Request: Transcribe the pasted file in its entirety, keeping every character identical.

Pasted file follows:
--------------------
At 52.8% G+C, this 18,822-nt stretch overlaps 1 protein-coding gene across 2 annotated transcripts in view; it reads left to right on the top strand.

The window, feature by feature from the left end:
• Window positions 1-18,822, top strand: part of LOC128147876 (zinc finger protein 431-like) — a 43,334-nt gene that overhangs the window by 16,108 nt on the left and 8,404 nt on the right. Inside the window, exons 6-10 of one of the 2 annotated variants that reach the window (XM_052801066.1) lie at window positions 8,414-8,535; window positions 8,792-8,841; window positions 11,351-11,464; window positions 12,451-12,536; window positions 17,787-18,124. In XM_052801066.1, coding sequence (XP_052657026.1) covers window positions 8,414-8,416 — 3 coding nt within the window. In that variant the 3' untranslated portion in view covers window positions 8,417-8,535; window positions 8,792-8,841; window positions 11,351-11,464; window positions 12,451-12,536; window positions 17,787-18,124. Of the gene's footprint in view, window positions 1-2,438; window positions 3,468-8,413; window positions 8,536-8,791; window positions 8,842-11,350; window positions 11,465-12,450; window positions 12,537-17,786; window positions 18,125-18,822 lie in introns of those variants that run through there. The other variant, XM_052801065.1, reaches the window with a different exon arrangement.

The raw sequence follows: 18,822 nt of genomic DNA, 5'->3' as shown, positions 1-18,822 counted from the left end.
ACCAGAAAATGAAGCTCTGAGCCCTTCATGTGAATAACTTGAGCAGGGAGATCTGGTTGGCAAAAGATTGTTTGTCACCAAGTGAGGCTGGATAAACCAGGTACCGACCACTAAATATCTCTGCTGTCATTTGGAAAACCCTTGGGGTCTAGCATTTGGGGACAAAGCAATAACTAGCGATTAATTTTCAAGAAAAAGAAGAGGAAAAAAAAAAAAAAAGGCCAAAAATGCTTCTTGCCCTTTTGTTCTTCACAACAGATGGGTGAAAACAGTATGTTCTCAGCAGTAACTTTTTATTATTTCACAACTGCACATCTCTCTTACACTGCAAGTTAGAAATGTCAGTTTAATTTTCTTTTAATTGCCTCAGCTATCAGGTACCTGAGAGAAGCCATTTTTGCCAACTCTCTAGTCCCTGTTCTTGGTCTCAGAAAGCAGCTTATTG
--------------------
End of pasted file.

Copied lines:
At 52.8% G+C, this 18,822-nt stretch overlaps 1 protein-coding gene across 2 annotated transcripts in view; it reads left to right on the top strand.

The window, feature by feature from the left end:
• Window positions 1-18,822, top strand: part of LOC128147876 (zinc finger protein 431-like) — a 43,334-nt gene that overhangs the window by 16,108 nt on the left and 8,404 nt on the right. Inside the window, exons 6-10 of one of the 2 annotated variants that reach the window (XM_052801066.1) lie at window positions 8,414-8,535; window positions 8,792-8,841; window positions 11,351-11,464; window positions 12,451-12,536; window positions 17,787-18,124. In XM_052801066.1, coding sequence (XP_052657026.1) covers window positions 8,414-8,416 — 3 coding nt within the window. In that variant the 3' untranslated portion in view covers window positions 8,417-8,535; window positions 8,792-8,841; window positions 11,351-11,464; window positions 12,451-12,536; window positions 17,787-18,124. Of the gene's footprint in view, window positions 1-2,438; window positions 3,468-8,413; window positions 8,536-8,791; window positions 8,842-11,350; window positions 11,465-12,450; window positions 12,537-17,786; window positions 18,125-18,822 lie in introns of those variants that run through there. The other variant, XM_052801065.1, reaches the window with a different exon arrangement.

The raw sequence follows: 18,822 nt of genomic DNA, 5'->3' as shown, positions 1-18,822 counted from the left end.
ACCAGAAAATGAAGCTCTGAGCCCTTCATGTGAATAACTTGAGCAGGGAGATCTGGTTGGCAAAAGATTGTTTGTCACCAAGTGAGGCTGGATAAACCAGGTACCGACCACTAAATATCTCTGCTGTCATTTGGAAAACCCTTGGGGTCTAGCATTTGGGGACAAAGCAATAACTAGCGATTAATTTTCAAGAAAAAGAAGAGGAAAAAAAAAAAAAAAGGCCAAAAATGCTTCTTGCCCTTTTGTTCTTCACAACAGATGGGTGAAAACAGTATGTTCTCAGCAGTAACTTTTTATTATTTCACAACTGCACATCTCTCTTACACTGCAAGTTAGAAATGTCAGTTTAATTTTCTTTTAATTGCCTCAGCTATCAGGTACCTGAGAGAAGCCATTTTTGCCAACTCTCTAGTCCCTGTTCTTGGTCTCAGAAAGCAGCTTATTG